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Microsoft Dynamics CRM and the Shifting Add-On Solution Landscape: How ISVs Will Adapt for Success

by Jason Gumpert
October 08 2015

Cloudy forest path 

Last week's announcement that Microsoft is acquiring the technology assets of Adxstudio caught many in the Dynamics CRM community by surprise. After all, Microsoft already has access to similar (but not identical) capabilities thanks to its 2014 acquisition of Parature. Another reason for surprise is likely the unpredictable nature of the CRM acquisition track record at Microsoft over the last four years, which has been a mix of choices ranging from unknowns to purebred xRM solutions.

The visibility of Microsoft's CRM-related acquisitions strategy has increased in step with the rise of Dynamics CRM's profile at the company in the last year. The team has an increasingly complex role to play as both a top-tier CRM competitor and as a showpiece for a growing range of Microsoft products like Excel, Office Groups, Outlook, Power BI, and a range of Azure services. And while consultants and existing customers can watch for acquisition announcements with detached interest, these moves can be far more consequential for ISVs whose business strategies can depend in large part on their exposure to Microsoft's decisions.

The Adxstudio pickup has been generally well received by the Dynamics CRM community for several reasons:

  1. Adxstudio and its products have a long history of commitment to the Microsoft platform, including Dynamics CRM, .NET, SharePoint, and Azure.
  2. As a veteran Microsoft partner, the company has defined itself under CEO/CTO Shan MacArthur as a leader in a broad range of areas, including development best practices (including xRM), vertical know-how, and channel experience (its ...

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About Jason Gumpert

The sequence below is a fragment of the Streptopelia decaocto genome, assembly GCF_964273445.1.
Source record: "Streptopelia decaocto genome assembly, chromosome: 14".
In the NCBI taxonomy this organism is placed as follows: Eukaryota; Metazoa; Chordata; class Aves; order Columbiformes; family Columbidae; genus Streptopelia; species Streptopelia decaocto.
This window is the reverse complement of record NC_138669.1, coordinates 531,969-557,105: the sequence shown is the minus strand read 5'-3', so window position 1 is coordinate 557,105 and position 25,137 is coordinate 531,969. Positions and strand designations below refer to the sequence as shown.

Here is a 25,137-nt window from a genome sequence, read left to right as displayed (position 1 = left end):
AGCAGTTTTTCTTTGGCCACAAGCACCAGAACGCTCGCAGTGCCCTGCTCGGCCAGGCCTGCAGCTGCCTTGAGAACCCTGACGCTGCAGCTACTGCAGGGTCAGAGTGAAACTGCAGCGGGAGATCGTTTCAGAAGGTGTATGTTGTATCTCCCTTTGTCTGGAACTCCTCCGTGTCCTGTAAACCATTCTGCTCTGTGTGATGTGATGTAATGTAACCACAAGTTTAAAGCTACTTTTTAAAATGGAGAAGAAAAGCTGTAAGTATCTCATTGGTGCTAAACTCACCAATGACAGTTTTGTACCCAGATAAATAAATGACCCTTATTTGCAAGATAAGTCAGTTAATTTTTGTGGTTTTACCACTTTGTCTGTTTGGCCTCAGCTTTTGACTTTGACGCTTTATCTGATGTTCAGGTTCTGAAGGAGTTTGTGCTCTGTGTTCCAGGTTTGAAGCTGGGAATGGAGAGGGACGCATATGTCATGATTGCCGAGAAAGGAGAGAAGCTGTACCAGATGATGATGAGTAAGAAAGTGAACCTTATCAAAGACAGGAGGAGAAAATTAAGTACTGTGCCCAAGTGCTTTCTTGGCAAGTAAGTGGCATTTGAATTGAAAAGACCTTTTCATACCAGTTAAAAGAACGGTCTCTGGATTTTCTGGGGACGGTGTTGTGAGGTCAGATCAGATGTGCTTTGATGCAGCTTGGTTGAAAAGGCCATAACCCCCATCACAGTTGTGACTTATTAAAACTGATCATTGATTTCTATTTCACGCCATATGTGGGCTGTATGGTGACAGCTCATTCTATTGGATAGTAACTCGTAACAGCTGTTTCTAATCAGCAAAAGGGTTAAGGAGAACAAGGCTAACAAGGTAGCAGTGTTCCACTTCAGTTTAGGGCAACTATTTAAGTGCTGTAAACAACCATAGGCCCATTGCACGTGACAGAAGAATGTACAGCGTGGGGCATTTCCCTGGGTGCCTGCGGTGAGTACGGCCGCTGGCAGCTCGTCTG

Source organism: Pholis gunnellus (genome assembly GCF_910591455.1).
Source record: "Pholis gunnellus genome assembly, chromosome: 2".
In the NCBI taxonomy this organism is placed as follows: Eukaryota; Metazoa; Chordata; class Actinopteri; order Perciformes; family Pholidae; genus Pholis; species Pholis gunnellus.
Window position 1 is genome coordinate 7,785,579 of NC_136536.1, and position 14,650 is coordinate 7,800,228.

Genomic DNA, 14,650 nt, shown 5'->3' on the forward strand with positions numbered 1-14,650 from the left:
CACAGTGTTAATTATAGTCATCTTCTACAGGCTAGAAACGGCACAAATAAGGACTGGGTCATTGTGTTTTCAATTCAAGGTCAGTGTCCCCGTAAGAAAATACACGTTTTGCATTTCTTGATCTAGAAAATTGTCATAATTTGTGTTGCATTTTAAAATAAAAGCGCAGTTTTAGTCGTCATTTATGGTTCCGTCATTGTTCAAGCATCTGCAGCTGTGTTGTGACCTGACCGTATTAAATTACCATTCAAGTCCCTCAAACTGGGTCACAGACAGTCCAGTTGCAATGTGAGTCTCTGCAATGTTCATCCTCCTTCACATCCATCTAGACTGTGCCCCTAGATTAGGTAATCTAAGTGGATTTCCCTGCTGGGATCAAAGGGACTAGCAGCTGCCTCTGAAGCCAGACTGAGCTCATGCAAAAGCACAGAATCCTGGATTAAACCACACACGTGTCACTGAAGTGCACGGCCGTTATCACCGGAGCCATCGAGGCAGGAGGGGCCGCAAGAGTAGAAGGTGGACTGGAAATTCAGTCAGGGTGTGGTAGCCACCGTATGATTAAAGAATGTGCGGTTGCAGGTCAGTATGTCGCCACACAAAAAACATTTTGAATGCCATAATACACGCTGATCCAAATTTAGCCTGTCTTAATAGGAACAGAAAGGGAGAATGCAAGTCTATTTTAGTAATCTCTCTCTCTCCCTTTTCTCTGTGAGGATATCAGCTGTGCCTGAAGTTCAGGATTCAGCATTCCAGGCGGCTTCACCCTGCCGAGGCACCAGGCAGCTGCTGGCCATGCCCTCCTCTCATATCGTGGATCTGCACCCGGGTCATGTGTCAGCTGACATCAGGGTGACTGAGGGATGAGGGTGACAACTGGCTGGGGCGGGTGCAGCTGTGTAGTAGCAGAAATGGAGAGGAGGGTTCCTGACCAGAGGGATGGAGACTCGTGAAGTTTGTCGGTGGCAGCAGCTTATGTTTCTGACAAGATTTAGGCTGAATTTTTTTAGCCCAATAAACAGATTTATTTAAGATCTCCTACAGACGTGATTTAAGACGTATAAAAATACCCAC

As the editor of, Jason oversees all editorial content on the site and at our events, as well as providing site management and strategy. He can be reached at

Prior to co-founding, Jason was a Principal Software Consultant at Parametric Technology Corporation (PTC), where he implemented solutions, trained customers, managed software development, and spent some time in the pre-sales engineering organization. He has also held consulting positions at CSC Consulting and Monitor Group.

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Submitted by bensonf on Thu, 10/08/2015 - 19:03 Permalink

Salesforce has launched vertical solutions in healthcare and financial services and I can imagine Microsoft reacting to this by investing further in its existing Industry Templates and upgrading these to full fledged vertical solutions to complete with Salesforce. The article makes it sounds as though the threat is to horizontal ISVs only, but I think vertical ISVs need to be aware too. Salesforce ISVs have similar challenges too. Salesforce acquired RelateIQ whose solution competed with Datahug and Introhive. Even though Datahug was venture funded by Salesforce, it not finds itself competing with SalesforceIQ (Salesforce's branding for RelateIQ). The key difference is that Salesforce offers its ISVs and customers a compelling marketplace, whereas Microsoft does not. So it'll be interesting to see how much longer Microsoft can maintain its ISV relationships without a thriving marketplace.

In reply to by anonymous_stub (not verified)